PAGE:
Where does PDG stand today?

Different countries have adopted different regulations about PGD. In Canada, the Assisted Human Reproduction Act (AHRA) legislates ART. PGD is allowed for medical reasons, but it is unregulated. Sex selection is not allowed unless it is to prevent a sex-linked disorder - a disorder that tends to be passed down via the X or the Y chromosome. An example is hemophilia, a disorder passed down via the X chromosome. People with hemophilia can bleed excessively because their blood does not clot properly.

Summing up...

A child can bring joy and happiness. But when that child comes into the world using complicated techniques, those techniques can raise ethical questions. IVF and PGD have helped many people dodge genetic conditions that run in families. But how far will this go?

What about you? If you could choose your baby, would you?

Did you know? In Canada, buying, selling or exchanging sperm, eggs or embryos is against the law.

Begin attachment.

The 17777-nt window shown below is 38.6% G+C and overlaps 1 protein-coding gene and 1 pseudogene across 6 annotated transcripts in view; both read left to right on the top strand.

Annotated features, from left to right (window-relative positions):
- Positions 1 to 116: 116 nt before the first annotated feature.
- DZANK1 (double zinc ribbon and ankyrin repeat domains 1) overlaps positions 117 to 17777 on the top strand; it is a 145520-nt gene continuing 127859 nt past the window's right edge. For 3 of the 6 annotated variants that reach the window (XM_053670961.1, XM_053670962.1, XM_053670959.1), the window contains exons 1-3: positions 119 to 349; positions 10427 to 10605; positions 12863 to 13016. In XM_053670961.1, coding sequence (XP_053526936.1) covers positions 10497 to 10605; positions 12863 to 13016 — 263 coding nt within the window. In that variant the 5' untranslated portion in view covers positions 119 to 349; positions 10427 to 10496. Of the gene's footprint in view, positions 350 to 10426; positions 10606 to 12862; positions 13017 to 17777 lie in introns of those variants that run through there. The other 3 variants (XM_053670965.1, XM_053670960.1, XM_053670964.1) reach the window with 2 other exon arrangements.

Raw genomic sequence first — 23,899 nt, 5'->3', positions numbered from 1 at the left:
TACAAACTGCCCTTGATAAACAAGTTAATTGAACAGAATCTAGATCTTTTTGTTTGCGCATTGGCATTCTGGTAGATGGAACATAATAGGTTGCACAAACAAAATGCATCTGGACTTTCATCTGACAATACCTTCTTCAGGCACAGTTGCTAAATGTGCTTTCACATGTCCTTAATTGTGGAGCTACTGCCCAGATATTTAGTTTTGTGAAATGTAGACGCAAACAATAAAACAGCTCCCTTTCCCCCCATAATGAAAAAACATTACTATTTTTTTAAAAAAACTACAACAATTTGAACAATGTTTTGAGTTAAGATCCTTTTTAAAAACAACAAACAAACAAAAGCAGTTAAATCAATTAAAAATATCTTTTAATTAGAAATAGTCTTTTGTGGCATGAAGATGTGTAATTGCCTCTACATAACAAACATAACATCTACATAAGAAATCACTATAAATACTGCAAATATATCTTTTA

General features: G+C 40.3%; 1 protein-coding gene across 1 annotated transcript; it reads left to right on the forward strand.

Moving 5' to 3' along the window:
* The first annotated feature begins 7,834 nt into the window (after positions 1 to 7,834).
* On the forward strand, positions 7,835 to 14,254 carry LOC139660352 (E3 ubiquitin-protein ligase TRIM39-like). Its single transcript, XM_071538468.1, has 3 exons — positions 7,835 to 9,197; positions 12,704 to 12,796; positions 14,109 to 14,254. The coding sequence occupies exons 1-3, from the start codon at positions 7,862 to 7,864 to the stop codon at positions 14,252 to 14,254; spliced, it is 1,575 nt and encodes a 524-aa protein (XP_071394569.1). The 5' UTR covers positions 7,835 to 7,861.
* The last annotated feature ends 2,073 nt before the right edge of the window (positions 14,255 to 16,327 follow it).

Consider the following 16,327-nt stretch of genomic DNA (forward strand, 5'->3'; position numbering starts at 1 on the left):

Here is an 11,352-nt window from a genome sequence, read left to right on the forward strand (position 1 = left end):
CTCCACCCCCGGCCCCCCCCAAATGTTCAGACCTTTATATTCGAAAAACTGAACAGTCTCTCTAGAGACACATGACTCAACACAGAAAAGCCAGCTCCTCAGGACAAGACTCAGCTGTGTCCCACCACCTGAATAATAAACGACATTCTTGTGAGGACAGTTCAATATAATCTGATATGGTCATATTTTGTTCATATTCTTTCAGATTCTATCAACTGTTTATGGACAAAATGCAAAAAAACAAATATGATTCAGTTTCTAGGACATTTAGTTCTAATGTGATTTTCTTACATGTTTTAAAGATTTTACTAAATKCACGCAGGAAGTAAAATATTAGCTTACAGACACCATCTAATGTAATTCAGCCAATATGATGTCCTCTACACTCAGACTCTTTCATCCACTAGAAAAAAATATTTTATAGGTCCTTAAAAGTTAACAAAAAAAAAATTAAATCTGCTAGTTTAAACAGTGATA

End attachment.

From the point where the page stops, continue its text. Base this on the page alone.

Learn More

How in vitro fertilization (IVF) works (2015)
TED-ED

Breeding out disease with PGD Testing (2016)
Genesis Genetics

How are genetic diseases inherited? (2010)
Genetic Disease Foundation

A natural selection (2012)
Let’s Talk Science

References

Fertility (2013)
Government of Canada

The interface between assisted reproductive technologies and genetics: technical, social, ethical and legal issues (2006)
European Journal of Human Genetics

China’s embrace of embryo selection raises thorny questions (2017)
Nature

Assisted reproduction in Canada: An overview of ethical and legal issues and recommendations for the development of national standard (2015)
Canadian Medical Association

UK scientists gain licence to edit genes in human embryos (2016)
Nature

Where in the world could the first CRISPR baby be born? (2015)
Nature

Editing the embryo: Removing harmful gene mutations (2017)
The Guardian

In Vitro Fertilization (2016)
Procrea Fertility Clinic

Pre-implantation genetic diagnosis (2014)
CliniqueOvo

Preimplantation genetic diagnosis for inherited neurological disorders (2014)
Nature

Genetic Diseases (2010)